My meditation just isn’t working. Regardless how I approach it, I end up getting off my pillow confused. I’m not getting any answers to the problems in my life. The only thing consistent is that almost every negative experience I’ve had in the past comes up while I’m sitting there quietly watching my breath. Help!
Meditation Isn’t Working
Dear Meditation Isn’t Working,
A practitioner once said to a monk, “I’ve been meditating for 20 years and nothing has changed.” You are hardly alone. There may be technical reasons for this ... not concentrating on breathing, poor posture, engaging the random thoughts that enter the mind (one reason why you feel confused) ... but a greater problem is often a misunderstanding of what meditation is about.
The first part of the misunderstanding is that many people think that meditation will solve their problems, their frustrations, their anger, and when it doesn’t they feel they or meditation have failed. But the purpose of meditation is not to solve problems. The purpose of meditation is to gain clarity about the truths of life and yourself. Then you have to take that clarity and purposefully apply it to your life.
As the ancient poem, “In Praise of Zazen,” says: “The gateway to freedom is zazen samadhi, beyond all our praises, beyond exaltation, the pure Mahayana.” Meditation is a gateway, a vehicle, for discovering the truth, experiencing clarity, and uncovering your true Buddha nature.
Which brings up the second misunderstanding. Meditation is a wonderful practice in any context. It can bring calm to us in a stressful world. But divorced from the teachings of the Buddha, meditation cannot be the gateway to ending our suffering because it is the context of the Buddha dharma that provides the basis for the clarity that will free you and bring you peace. So if you’re not versed in the teachings of the Buddha, you have work to do.
We first learn and understand the teachings of the Buddha intellectually. That is the basis for our initial and essential belief in the Buddha dharma. But that is only a first step on the path. It is only through meditation that we internalize them, realize in our innermost being the truth of those teachings and see our life and the world around us clearly, free of our ego and learned experience.
With the clarity you receive through meditation, you then have the ability when you are off the cushion to change your ego-driven habit energies. This is not an easy thing to do, even with clarity ... we’re talking about changing habit-energies, paradigms, that have formed over the course of a lifetime ... but without the clarity that comes from meditation it is impossible.
Even before you are able to change those energies, to surrender your ego, the clarity you obtain through meditation will make you more aware of how you react to or interact with yourself and others, to see the difference between your ego-driven response and your true Buddha nature response. And with that increased awareness over time will come the strength to slowly let your ego, your past, go ... starting from issues more on the periphery of your life and steadily advancing to those that lie at the core of your samsara.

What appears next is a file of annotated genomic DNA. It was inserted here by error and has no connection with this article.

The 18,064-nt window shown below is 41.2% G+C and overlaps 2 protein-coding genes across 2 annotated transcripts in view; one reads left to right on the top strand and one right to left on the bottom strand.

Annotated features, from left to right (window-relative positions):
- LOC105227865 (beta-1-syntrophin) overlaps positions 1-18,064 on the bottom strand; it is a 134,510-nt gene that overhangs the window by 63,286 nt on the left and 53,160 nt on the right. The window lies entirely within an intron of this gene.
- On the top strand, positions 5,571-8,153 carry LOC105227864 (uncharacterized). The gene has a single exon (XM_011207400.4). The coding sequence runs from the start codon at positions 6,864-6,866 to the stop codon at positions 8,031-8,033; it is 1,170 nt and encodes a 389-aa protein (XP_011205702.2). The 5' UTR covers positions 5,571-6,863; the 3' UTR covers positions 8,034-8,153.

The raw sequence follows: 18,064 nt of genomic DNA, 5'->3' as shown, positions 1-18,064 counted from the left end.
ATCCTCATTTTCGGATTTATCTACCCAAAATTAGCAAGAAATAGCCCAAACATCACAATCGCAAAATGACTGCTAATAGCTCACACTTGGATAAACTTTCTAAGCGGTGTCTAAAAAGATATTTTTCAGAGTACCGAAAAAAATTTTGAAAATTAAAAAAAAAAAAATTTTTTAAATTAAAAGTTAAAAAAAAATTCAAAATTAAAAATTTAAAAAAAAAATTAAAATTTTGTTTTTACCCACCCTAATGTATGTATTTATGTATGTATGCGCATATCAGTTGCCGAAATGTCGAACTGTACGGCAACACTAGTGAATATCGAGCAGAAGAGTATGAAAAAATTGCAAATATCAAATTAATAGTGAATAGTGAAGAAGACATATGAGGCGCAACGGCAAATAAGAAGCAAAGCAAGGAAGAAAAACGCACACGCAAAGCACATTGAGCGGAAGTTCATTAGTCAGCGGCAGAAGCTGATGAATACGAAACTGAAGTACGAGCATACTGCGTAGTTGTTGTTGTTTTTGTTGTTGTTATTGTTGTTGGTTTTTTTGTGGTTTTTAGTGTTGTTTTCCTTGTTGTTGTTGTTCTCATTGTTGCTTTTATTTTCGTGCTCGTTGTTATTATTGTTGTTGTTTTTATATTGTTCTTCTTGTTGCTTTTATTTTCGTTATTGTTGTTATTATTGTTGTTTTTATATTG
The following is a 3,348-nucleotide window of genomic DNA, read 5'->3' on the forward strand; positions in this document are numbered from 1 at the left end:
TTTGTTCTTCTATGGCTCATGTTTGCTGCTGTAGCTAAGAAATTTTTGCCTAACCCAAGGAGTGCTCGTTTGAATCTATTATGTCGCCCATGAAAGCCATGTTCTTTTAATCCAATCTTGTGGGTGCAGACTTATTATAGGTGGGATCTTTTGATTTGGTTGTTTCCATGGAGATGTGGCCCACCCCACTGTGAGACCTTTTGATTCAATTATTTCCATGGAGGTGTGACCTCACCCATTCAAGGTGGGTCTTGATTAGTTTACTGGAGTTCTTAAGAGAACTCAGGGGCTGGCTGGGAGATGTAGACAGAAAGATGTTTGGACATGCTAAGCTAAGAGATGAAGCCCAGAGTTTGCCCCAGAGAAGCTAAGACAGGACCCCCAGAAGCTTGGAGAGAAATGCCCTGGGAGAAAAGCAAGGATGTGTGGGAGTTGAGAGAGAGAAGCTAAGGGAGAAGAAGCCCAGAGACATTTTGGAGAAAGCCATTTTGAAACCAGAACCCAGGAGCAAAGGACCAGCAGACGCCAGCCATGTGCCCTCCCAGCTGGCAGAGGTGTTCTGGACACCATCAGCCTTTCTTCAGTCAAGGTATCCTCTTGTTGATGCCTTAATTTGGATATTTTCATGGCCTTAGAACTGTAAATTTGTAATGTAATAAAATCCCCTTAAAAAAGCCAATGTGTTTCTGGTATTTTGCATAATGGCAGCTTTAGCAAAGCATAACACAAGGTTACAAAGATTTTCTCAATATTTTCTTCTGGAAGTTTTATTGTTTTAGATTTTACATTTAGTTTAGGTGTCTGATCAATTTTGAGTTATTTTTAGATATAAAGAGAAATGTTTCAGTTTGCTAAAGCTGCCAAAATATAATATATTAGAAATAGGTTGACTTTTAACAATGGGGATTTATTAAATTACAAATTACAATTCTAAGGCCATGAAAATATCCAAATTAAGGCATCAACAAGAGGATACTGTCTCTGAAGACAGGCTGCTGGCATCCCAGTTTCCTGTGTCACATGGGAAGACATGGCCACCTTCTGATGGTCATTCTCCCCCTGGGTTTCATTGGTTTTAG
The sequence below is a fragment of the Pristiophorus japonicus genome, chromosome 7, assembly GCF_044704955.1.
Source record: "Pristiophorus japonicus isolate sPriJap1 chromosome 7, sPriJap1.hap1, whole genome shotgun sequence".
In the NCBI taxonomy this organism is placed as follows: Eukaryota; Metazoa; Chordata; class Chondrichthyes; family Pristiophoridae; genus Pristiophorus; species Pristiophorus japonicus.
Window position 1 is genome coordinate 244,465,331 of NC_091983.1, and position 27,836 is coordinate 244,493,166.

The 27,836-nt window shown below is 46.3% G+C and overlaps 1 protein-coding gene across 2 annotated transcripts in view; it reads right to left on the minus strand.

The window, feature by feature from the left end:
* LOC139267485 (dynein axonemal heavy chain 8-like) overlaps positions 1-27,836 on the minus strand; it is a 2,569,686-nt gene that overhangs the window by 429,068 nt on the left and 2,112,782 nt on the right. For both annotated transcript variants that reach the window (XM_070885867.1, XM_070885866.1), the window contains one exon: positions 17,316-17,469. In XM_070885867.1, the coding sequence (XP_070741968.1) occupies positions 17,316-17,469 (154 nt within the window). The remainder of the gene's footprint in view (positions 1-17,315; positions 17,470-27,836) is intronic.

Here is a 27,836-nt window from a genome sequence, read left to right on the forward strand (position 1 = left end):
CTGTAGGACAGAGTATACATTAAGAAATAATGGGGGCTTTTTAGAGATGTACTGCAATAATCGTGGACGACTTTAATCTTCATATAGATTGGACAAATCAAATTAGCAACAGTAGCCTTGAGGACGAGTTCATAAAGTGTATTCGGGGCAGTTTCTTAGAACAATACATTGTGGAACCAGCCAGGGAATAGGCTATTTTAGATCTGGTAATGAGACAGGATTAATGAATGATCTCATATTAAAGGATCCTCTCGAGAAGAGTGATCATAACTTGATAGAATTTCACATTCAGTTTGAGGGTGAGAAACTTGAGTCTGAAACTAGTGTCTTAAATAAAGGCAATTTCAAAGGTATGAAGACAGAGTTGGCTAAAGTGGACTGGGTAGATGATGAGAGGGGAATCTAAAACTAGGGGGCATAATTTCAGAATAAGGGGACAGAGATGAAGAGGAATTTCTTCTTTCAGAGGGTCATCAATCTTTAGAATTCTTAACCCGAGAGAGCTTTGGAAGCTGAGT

But don’t be surprised that you find these new insights a mixed blessing at first. Your insights may give you clarity, but they also will be fought tooth and nail by your ego-mind.
You are no doubt familiar with the saying that “ignorance is bliss.” Well, in this case, before you studied the Buddha dharma and meditated, you were “ignorant” and just went with the flow of your learned experience. Now you know the difference between what your true Buddha nature tells you and what your ego-mind tells you. You can’t ignore the truth you’ve learned, but you find that your ego-mind just won’t let up.
And so for a time, until you learn how to free yourself from your ego, you may well be in more turmoil than before. But this too shall pass. Have faith and continue on the path.
So the next time you sit on your cushion, don’t look for any answers or solutions. Just concentrate on your breathing while being aware of the environment around you ... meditation is not about closing yourself off to the world ... be present and let yourself go deep within yourself. Don’t try and force anything. Things will float through your mind ... this is inevitable, what a monk once called “our unfinished business” ... just let them float through, acknowledge them, have compassion for them, but don’t engage them, don’t think about them. Thinking about them gives them and your ego-mind the power to confuse and distract you.
If you feel your mind pulling you away from your meditation, refocus on your breathing ... feel your breath move through your body. Sitting quietly and calmly brings great benefit in and of itself. And from that quiet place you will find as your practice deepens that without any mental effort you all of a sudden see something clearly that you hadn’t seen before. But regardless, just remember, “Breathing in, I’m aware I’m breathing in; breathing out, I’m aware I”m breathing out. Here there is no yesterday, no tomorrow, no today, only the present moment. And the present is the only reality, all else is thought.” And believe in the teachings of the Buddha.